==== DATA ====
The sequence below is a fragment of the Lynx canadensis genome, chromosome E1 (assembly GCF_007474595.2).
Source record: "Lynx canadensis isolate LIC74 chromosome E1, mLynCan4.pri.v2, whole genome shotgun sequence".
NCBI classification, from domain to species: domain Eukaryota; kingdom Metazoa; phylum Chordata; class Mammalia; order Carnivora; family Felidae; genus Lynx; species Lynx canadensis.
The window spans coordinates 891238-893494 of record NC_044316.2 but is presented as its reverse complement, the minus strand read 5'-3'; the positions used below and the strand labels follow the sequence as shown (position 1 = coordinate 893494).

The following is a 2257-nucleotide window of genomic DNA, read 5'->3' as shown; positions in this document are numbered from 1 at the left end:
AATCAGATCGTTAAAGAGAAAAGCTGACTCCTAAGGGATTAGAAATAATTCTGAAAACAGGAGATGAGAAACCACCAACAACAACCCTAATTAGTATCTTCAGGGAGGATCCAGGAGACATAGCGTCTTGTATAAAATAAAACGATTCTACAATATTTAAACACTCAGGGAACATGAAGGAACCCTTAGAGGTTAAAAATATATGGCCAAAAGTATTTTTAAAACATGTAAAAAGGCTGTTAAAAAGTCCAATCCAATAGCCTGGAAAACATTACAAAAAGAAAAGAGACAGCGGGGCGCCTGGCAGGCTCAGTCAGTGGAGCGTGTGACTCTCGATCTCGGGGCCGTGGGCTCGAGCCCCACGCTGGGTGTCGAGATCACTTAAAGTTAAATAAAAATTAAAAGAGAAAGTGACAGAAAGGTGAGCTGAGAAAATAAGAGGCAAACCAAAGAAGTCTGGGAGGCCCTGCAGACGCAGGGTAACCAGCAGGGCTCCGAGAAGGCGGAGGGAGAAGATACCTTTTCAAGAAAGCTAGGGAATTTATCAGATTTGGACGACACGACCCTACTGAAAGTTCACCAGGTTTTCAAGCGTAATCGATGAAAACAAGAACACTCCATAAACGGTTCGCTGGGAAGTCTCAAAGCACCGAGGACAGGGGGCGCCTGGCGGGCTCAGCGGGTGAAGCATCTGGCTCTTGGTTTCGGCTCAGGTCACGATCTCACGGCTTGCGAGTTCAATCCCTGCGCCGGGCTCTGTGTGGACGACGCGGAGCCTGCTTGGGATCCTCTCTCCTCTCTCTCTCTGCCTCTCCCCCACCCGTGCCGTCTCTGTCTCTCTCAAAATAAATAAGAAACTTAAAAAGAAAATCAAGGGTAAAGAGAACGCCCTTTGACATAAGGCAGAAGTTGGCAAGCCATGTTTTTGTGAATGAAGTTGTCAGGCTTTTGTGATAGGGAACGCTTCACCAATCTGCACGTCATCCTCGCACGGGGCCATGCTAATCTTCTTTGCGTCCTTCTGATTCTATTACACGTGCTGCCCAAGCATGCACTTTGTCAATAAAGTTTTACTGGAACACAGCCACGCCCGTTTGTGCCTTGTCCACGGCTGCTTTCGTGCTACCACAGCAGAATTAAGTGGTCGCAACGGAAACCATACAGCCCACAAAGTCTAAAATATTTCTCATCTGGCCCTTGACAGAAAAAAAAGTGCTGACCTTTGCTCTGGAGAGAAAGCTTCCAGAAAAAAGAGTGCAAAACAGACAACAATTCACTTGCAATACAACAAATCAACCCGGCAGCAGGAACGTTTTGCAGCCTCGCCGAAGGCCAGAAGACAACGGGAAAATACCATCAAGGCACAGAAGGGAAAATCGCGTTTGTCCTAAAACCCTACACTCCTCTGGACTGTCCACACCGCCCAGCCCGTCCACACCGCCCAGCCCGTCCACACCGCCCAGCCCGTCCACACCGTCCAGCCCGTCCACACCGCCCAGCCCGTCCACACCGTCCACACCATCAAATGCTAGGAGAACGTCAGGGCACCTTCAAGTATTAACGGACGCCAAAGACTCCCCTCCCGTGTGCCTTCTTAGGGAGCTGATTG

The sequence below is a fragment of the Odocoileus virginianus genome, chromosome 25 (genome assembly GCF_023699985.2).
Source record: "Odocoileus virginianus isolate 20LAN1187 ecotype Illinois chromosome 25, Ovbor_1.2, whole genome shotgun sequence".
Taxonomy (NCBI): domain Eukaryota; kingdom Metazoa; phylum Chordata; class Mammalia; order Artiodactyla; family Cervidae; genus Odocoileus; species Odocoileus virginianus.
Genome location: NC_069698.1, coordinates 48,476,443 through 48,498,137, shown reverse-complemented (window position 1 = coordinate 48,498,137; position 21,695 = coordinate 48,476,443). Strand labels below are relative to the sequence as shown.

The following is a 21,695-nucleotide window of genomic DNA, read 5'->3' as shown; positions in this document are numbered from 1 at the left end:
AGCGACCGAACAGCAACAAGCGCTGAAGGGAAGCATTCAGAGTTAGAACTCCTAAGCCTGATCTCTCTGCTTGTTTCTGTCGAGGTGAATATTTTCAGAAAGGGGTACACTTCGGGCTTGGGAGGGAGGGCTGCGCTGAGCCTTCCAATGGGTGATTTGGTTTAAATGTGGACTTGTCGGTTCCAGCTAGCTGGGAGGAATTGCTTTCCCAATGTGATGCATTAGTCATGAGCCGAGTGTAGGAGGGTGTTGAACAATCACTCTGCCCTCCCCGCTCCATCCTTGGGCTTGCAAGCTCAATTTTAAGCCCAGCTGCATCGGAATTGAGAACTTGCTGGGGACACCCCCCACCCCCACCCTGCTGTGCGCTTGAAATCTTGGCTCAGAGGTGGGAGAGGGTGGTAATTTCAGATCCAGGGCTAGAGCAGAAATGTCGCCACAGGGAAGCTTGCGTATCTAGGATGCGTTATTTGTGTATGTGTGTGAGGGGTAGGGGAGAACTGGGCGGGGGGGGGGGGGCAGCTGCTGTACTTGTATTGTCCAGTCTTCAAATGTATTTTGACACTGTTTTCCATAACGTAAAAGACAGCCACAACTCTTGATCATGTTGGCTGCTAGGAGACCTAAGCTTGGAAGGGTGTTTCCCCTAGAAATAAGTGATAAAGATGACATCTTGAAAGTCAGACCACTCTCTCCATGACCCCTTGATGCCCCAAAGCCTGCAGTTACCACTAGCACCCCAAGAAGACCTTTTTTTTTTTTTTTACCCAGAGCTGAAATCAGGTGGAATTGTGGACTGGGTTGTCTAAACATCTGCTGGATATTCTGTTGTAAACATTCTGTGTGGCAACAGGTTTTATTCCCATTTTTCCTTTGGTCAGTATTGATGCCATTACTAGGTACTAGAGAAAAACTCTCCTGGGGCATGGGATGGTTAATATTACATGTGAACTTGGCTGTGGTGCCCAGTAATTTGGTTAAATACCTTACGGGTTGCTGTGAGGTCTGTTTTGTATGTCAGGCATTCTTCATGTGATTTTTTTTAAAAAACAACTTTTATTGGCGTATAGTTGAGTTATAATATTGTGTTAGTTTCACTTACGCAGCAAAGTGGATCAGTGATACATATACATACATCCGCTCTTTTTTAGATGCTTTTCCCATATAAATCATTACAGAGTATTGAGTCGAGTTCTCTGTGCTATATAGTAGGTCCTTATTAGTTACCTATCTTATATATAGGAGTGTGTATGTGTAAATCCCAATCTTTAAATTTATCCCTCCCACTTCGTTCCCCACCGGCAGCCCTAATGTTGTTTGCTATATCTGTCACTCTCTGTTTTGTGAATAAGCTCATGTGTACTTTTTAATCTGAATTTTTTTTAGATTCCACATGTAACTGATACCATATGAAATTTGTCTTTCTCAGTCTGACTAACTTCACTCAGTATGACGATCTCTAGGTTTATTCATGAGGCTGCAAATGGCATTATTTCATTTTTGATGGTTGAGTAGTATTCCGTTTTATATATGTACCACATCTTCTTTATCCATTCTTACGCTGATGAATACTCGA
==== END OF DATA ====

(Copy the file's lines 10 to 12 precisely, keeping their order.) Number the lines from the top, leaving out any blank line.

Genome location: NC_069698.1, coordinates 48,476,443 through 48,498,137, shown reverse-complemented (window position 1 = coordinate 48,498,137; position 21,695 = coordinate 48,476,443). Strand labels below are relative to the sequence as shown.

The following is a 21,695-nucleotide window of genomic DNA, read 5'->3' as shown; positions in this document are numbered from 1 at the left end:
AGCGACCGAACAGCAACAAGCGCTGAAGGGAAGCATTCAGAGTTAGAACTCCTAAGCCTGATCTCTCTGCTTGTTTCTGTCGAGGTGAATATTTTCAGAAAGGGGTACACTTCGGGCTTGGGAGGGAGGGCTGCGCTGAGCCTTCCAATGGGTGATTTGGTTTAAATGTGGACTTGTCGGTTCCAGCTAGCTGGGAGGAATTGCTTTCCCAATGTGATGCATTAGTCATGAGCCGAGTGTAGGAGGGTGTTGAACAATCACTCTGCCCTCCCCGCTCCATCCTTGGGCTTGCAAGCTCAATTTTAAGCCCAGCTGCATCGGAATTGAGAACTTGCTGGGGACACCCCCCACCCCCACCCTGCTGTGCGCTTGAAATCTTGGCTCAGAGGTGGGAGAGGGTGGTAATTTCAGATCCAGGGCTAGAGCAGAAATGTCGCCACAGGGAAGCTTGCGTATCTAGGATGCGTTATTTGTGTATGTGTGTGAGGGGTAGGGGAGAACTGGGCGGGGGGGGGGGGGCAGCTGCTGTACTTGTATTGTCCAGTCTTCAAATGTATTTTGACACTGTTTTCCATAACGTAAAAGACAGCCACAACTCTTGATCATGTTGGCTGCTAGGAGACCTAAGCTTGGAAGGGTGTTTCCCCTAGAAATAAGTGATAAAGATGACATCTTGAAAGTCAGACCACTCTCTCCATGACCCCTTGATGCCCCAAAGCCTGCAGTTACCACTAGCACCCCAAGAAGACCTTTTTTTTTTTTTTTACCCAGAGCTGAAATCAGGTGGAATTGTGGACTGGGTTGTCTAAACATCTGCTGGATATTCTGTTGTAAACATTCTGTGTGGCAACAGGTTTTATTCCCATTTTTCCTTTGGTCAGTATTGATGCCATTACTAGGTACTAGAGAAAAACTCTCCTGGGGCATGGGATGGTTAATATTACATGTGAACTTGGCTGTGGTGCCCAGTAATTTGGTTAAATACCTTACGGGTTGCTGTGAGGTCTGTTTTGTATGTCAGGCATTCTTCATGTGATTTTTTTTAAAAAACAACTTTTATTGGCGTATAGTTGAGTTATAATATTGTGTTAGTTTCACTTACGCAGCAAAGTGGATCAGTGATACATATACATACATCCGCTCTTTTTTAGATGCTTTTCCCATATAAATCATTACAGAGTATTGAGTCGAGTTCTCTGTGCTATATAGTAGGTCCTTATTAGTTACCTATCTTATATATAGGAGTGTGTATGTGTAAATCCCAATCTTTAAATTTATCCCTCCCACTTCGTTCCCCACCGGCAGCCCTAATGTTGTTTGCTATATCTGTCACTCTCTGTTTTGTGAATAAGCTCATGTGTACTTTTTAATCTGAATTTTTTTTAGATTCCACATGTAACTGATACCATATGAAATTTGTCTTTCTCAGTCTGACTAACTTCACTCAGTATGACGATCTCTAGGTTTATTCATGAGGCTGCAAATGGCATTATTTCATTTTTGATGGTTGAGTAGTATTCCGTTTTATATATGTACCACATCTTCTTTATCCATTCTTACGCTGATGAATACTCGA